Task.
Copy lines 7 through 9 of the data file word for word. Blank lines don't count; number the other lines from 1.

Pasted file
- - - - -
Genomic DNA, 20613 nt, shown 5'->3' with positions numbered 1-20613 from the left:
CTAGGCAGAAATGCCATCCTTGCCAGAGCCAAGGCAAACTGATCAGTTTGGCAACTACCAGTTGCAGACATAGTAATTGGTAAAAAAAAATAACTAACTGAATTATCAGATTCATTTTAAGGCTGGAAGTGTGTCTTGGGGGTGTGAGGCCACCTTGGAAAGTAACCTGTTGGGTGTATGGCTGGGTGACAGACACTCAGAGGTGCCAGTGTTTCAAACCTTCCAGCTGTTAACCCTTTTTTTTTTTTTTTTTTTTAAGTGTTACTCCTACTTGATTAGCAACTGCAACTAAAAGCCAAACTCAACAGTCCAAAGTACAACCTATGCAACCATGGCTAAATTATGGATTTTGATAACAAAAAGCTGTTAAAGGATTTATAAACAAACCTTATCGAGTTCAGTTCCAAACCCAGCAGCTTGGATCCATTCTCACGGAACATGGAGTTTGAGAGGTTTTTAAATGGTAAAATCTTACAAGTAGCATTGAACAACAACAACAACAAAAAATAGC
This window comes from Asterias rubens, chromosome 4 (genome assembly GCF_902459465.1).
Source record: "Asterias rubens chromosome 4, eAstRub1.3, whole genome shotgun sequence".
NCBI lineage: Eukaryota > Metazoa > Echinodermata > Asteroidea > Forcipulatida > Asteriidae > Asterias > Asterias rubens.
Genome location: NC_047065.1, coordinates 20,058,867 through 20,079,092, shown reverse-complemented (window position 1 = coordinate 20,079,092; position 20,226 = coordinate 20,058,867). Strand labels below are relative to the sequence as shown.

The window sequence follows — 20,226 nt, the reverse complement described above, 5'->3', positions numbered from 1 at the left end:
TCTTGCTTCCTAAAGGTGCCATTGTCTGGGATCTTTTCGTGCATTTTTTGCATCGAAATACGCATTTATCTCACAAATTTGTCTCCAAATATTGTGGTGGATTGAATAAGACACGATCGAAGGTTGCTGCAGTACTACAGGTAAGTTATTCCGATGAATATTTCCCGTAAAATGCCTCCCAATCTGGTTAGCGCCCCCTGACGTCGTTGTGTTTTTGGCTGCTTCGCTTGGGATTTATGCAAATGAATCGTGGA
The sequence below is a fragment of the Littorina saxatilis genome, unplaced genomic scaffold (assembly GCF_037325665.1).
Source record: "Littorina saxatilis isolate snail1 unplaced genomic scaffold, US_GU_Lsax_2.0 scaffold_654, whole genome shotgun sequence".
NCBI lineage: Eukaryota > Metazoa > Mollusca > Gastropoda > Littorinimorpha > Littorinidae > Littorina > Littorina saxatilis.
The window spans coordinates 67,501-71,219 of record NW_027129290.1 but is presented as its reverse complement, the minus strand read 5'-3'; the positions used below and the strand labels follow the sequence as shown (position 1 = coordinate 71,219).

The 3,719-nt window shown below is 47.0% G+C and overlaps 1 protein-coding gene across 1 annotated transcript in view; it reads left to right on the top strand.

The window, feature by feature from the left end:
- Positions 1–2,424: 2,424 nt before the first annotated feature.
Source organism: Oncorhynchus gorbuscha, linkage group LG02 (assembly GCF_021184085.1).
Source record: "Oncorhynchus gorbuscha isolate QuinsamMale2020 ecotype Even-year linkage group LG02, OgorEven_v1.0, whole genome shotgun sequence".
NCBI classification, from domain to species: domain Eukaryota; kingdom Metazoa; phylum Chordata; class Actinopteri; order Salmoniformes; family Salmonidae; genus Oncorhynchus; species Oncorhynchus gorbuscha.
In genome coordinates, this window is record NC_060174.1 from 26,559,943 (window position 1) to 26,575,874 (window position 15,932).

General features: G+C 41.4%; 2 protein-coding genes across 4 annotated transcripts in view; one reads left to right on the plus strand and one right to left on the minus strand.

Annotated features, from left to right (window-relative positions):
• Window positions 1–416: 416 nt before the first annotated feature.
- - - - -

The window sequence follows — 20,226 nt, the reverse complement described above, 5'->3', positions numbered from 1 at the left end:
TCTTGCTTCCTAAAGGTGCCATTGTCTGGGATCTTTTCGTGCATTTTTTGCATCGAAATACGCATTTATCTCACAAATTTGTCTCCAAATATTGTGGTGGATTGAATAAGACACGATCGAAGGTTGCTGCAGTACTACAGGTAAGTTATTCCGATGAATATTTCCCGTAAAATGCCTCCCAATCTGGTTAGCGCCCCCTGACGTCGTTGTGTTTTTGGCTGCTTCGCTTGGGATTTATGCAAATGAATCGTGGA
The sequence below is a fragment of the Littorina saxatilis genome, unplaced genomic scaffold (assembly GCF_037325665.1).